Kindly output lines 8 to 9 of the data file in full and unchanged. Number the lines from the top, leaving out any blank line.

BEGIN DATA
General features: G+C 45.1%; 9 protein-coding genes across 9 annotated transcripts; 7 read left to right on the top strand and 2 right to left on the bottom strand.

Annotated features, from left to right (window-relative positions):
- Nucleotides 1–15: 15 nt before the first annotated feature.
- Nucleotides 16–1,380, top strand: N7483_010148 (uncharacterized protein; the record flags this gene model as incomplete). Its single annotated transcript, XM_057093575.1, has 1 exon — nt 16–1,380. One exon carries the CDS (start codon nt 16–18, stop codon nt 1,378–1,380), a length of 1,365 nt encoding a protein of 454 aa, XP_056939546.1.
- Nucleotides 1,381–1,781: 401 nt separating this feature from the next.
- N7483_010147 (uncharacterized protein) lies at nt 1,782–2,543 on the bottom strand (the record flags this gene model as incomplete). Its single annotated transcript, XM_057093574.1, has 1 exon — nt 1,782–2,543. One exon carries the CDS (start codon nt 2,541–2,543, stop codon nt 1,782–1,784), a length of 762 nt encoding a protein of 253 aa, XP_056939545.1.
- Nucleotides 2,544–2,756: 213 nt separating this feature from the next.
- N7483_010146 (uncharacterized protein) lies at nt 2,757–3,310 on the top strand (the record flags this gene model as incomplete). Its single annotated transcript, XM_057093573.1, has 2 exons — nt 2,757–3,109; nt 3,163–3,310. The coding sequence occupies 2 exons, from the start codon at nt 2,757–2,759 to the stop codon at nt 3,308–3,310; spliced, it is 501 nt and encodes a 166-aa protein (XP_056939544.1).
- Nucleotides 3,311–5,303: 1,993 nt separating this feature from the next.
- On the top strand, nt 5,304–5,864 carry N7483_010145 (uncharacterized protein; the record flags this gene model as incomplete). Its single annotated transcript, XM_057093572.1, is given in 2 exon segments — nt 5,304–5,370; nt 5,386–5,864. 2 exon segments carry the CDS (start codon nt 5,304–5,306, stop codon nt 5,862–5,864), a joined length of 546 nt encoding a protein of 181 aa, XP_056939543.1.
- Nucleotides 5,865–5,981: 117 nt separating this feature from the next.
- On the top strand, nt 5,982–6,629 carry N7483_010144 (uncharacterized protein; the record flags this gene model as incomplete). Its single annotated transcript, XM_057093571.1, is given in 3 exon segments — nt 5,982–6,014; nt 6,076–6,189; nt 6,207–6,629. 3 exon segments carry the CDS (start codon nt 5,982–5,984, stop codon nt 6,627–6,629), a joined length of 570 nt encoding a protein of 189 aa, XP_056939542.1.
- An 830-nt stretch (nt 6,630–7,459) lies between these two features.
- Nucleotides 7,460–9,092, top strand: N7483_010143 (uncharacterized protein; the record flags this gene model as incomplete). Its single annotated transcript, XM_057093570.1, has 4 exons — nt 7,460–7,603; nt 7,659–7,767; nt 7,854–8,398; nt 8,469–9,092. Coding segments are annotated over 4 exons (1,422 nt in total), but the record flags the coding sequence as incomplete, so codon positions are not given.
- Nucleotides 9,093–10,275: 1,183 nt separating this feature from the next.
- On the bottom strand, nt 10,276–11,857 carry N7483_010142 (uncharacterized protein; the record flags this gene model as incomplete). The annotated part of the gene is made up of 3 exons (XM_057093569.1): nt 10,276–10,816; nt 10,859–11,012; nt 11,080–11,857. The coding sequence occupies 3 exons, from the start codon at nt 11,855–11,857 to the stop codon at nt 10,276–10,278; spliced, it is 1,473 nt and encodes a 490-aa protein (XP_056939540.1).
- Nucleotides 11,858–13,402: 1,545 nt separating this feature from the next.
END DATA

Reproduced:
- N7483_010146 (uncharacterized protein) lies at nt 2,757–3,310 on the top strand (the record flags this gene model as incomplete). Its single annotated transcript, XM_057093573.1, has 2 exons — nt 2,757–3,109; nt 3,163–3,310. The coding sequence occupies 2 exons, from the start codon at nt 2,757–2,759 to the stop codon at nt 3,308–3,310; spliced, it is 501 nt and encodes a 166-aa protein (XP_056939544.1).
- Nucleotides 3,311–5,303: 1,993 nt separating this feature from the next.